Colorado rural high-speed broadband bill becomes law |

Colorado rural high-speed broadband bill becomes law

Jackson Federico, a tower technician for Advanced Wireless Solutions, works to make some repairs on the dish on the Pollard cell tower high off the ground in rural Rio Blanco County on July 12, 2017 near Meeker, Colorado. Broadband in Rio Blanco county and Meeker is some of the best in the state for rural areas.
Helen H. Richardson/The Denver Post

A bill to accelerate construction of high-speed broadband internet service in rural Colorado is now law.

Gov. John Hickenlooper signed the bill Monday. It is one of his top priorities for the 2018 legislative session.

The law is designed to bridge the economic divide between rural and urban parts of Colorado.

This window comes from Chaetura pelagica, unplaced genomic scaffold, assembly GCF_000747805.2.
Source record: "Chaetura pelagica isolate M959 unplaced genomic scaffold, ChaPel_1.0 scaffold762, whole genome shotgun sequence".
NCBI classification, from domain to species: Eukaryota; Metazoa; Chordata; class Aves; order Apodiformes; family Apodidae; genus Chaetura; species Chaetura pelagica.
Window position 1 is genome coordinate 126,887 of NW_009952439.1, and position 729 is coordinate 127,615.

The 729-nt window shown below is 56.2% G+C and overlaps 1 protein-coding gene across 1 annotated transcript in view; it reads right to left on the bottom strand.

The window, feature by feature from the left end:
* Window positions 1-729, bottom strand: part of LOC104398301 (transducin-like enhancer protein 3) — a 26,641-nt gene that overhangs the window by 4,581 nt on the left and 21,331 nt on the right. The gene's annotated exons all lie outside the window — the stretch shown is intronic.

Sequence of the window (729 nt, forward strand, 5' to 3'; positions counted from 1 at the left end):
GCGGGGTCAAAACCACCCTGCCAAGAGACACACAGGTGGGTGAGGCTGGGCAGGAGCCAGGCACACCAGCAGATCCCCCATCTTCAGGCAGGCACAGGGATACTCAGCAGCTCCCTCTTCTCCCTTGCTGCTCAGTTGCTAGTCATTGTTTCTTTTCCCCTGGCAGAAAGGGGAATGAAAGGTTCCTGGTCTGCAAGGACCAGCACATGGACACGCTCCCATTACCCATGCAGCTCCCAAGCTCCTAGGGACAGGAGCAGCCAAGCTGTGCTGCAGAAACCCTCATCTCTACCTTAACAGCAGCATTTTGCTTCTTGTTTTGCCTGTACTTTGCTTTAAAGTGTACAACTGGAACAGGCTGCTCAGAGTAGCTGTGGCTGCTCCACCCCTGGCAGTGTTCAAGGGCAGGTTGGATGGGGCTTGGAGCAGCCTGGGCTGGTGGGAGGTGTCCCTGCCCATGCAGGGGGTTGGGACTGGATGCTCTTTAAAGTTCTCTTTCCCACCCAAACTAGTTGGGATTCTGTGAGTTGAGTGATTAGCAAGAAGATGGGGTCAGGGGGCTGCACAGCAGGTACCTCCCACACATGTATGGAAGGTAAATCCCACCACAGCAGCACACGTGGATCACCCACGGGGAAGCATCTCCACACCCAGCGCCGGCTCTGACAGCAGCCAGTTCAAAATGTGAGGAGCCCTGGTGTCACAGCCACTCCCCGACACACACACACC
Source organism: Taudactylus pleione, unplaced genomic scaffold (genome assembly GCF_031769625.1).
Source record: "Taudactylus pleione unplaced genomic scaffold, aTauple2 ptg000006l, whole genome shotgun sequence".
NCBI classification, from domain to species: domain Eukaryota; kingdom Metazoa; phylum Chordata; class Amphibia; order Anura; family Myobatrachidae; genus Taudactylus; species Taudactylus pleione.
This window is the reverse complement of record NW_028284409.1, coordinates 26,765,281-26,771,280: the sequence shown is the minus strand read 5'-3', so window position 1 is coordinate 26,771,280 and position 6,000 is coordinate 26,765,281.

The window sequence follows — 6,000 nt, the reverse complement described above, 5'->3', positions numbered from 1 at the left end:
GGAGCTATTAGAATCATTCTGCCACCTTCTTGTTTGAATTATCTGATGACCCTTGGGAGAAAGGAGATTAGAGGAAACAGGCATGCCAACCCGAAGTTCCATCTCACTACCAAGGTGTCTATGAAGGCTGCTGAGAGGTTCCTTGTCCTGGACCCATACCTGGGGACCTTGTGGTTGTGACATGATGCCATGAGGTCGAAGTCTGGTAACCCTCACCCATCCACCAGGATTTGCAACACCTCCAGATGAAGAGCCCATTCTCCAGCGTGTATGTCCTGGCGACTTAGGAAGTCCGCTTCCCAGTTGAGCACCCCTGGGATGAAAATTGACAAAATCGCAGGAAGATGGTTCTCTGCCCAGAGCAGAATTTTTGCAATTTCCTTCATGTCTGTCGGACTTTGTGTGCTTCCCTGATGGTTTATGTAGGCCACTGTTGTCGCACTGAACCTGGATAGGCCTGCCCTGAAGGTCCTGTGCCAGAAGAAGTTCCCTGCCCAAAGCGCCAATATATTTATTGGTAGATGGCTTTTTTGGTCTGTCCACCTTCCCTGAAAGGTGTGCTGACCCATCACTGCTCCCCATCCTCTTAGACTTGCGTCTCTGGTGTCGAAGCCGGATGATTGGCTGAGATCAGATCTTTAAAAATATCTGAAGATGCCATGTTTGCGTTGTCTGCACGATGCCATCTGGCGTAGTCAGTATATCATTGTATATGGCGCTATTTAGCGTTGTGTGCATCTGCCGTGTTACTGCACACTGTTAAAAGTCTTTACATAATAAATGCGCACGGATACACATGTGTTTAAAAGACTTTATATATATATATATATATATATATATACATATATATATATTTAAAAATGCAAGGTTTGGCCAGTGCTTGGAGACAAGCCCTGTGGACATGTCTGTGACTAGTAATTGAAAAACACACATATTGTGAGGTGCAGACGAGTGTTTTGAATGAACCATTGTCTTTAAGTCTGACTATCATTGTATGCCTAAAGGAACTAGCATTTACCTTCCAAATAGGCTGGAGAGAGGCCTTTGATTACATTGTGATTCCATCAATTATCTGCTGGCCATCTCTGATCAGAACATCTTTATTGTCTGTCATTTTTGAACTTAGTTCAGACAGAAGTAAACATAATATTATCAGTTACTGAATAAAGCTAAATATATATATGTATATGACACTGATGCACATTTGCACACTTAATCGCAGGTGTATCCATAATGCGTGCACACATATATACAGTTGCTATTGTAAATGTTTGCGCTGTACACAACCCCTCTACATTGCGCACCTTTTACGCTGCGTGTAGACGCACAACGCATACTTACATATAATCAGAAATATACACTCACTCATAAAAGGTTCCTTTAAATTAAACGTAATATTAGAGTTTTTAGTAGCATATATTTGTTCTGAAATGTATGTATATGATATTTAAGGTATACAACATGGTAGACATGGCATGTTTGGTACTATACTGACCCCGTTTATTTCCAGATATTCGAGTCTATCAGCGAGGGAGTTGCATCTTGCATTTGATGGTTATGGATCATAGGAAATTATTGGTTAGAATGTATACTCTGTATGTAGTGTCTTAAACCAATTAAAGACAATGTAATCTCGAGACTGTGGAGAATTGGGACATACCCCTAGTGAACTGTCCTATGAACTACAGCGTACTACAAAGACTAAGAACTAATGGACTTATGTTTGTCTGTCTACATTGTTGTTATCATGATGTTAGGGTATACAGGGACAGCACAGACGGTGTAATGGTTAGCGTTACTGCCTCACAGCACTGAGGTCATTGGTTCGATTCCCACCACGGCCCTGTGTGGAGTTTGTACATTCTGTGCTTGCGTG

Supporters say the state’s eastern plains, western slope and many mountain towns have lagged behind because of sluggish or non-existent service. Fast internet is a lifeline for farmers, telemedicine, public schools and small businesses.

The bill will take money from a fund that long has subsidized rural telephone service and invest it in broadband construction over a five-year period ending in 2023.

Legislative analysts estimate more than $115 million will go to broadband grants between 2019 and 2023.


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